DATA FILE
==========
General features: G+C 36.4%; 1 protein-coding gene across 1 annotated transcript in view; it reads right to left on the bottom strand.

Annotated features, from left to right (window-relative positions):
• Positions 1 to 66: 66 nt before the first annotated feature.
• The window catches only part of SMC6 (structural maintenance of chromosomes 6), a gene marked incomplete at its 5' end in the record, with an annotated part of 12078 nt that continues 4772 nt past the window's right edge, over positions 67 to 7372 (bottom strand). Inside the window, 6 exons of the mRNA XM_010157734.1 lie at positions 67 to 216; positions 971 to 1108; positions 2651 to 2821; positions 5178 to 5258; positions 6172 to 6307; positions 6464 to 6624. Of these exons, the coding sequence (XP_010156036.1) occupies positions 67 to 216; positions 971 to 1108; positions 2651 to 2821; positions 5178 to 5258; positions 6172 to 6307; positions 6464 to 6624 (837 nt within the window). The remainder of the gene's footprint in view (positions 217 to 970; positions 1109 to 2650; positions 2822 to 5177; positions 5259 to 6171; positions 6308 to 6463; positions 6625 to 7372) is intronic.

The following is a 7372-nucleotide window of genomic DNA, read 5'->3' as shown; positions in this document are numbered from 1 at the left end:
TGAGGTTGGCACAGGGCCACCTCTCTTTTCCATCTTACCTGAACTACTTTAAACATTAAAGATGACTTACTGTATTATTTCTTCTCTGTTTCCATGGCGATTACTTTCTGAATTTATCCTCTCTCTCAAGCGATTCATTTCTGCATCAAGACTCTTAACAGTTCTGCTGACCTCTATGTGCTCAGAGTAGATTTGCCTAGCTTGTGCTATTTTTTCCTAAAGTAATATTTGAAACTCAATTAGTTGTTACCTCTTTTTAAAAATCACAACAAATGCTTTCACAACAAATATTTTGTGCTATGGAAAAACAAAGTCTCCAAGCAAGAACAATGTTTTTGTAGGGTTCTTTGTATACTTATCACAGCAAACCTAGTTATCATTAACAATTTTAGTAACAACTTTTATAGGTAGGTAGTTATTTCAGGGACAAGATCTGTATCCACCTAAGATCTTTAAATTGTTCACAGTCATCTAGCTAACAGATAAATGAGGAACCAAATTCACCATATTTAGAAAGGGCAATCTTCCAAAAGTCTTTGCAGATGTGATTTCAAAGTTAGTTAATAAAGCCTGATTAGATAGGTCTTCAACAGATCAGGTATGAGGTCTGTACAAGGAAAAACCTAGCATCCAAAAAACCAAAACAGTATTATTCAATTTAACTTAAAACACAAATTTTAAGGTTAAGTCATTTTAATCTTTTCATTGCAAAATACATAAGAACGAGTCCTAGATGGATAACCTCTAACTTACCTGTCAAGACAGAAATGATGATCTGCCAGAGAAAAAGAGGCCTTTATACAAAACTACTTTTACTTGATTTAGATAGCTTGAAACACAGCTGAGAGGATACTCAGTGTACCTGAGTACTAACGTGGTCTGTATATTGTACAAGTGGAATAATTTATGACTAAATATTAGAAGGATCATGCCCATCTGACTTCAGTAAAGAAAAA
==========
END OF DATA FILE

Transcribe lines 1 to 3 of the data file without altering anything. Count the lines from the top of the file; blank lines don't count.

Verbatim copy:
General features: G+C 36.4%; 1 protein-coding gene across 1 annotated transcript in view; it reads right to left on the bottom strand.

Annotated features, from left to right (window-relative positions):
• Positions 1 to 66: 66 nt before the first annotated feature.